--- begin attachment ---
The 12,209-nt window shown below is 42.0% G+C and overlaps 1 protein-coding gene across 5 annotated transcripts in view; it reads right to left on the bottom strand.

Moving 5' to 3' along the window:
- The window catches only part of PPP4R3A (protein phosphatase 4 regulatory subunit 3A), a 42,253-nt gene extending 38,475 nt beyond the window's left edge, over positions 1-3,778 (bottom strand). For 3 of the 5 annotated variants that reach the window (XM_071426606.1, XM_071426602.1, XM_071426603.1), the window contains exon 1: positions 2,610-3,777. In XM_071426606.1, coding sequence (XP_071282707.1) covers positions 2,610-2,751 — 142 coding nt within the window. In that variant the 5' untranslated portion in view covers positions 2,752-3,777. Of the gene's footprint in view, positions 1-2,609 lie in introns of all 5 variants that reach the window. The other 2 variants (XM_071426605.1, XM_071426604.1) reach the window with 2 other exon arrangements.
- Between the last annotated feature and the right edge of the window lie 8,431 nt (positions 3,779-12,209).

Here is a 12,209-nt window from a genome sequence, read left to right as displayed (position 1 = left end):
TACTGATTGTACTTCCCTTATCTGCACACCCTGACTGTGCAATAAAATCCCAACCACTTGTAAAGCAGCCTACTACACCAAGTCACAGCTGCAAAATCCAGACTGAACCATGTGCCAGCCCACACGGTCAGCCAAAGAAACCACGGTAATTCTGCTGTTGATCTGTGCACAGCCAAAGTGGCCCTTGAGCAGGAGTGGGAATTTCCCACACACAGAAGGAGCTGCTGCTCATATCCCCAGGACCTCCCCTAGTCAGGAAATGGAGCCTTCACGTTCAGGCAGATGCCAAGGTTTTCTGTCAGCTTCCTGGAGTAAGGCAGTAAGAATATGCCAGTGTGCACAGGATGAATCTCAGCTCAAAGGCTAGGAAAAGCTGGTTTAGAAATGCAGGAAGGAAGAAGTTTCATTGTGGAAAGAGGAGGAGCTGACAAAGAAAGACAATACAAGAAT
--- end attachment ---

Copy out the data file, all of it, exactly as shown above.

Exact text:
The 12,209-nt window shown below is 42.0% G+C and overlaps 1 protein-coding gene across 5 annotated transcripts in view; it reads right to left on the bottom strand.

Moving 5' to 3' along the window:
- The window catches only part of PPP4R3A (protein phosphatase 4 regulatory subunit 3A), a 42,253-nt gene extending 38,475 nt beyond the window's left edge, over positions 1-3,778 (bottom strand). For 3 of the 5 annotated variants that reach the window (XM_071426606.1, XM_071426602.1, XM_071426603.1), the window contains exon 1: positions 2,610-3,777. In XM_071426606.1, coding sequence (XP_071282707.1) covers positions 2,610-2,751 — 142 coding nt within the window. In that variant the 5' untranslated portion in view covers positions 2,752-3,777. Of the gene's footprint in view, positions 1-2,609 lie in introns of all 5 variants that reach the window. The other 2 variants (XM_071426605.1, XM_071426604.1) reach the window with 2 other exon arrangements.
- Between the last annotated feature and the right edge of the window lie 8,431 nt (positions 3,779-12,209).

Here is a 12,209-nt window from a genome sequence, read left to right as displayed (position 1 = left end):
TACTGATTGTACTTCCCTTATCTGCACACCCTGACTGTGCAATAAAATCCCAACCACTTGTAAAGCAGCCTACTACACCAAGTCACAGCTGCAAAATCCAGACTGAACCATGTGCCAGCCCACACGGTCAGCCAAAGAAACCACGGTAATTCTGCTGTTGATCTGTGCACAGCCAAAGTGGCCCTTGAGCAGGAGTGGGAATTTCCCACACACAGAAGGAGCTGCTGCTCATATCCCCAGGACCTCCCCTAGTCAGGAAATGGAGCCTTCACGTTCAGGCAGATGCCAAGGTTTTCTGTCAGCTTCCTGGAGTAAGGCAGTAAGAATATGCCAGTGTGCACAGGATGAATCTCAGCTCAAAGGCTAGGAAAAGCTGGTTTAGAAATGCAGGAAGGAAGAAGTTTCATTGTGGAAAGAGGAGGAGCTGACAAAGAAAGACAATACAAGAAT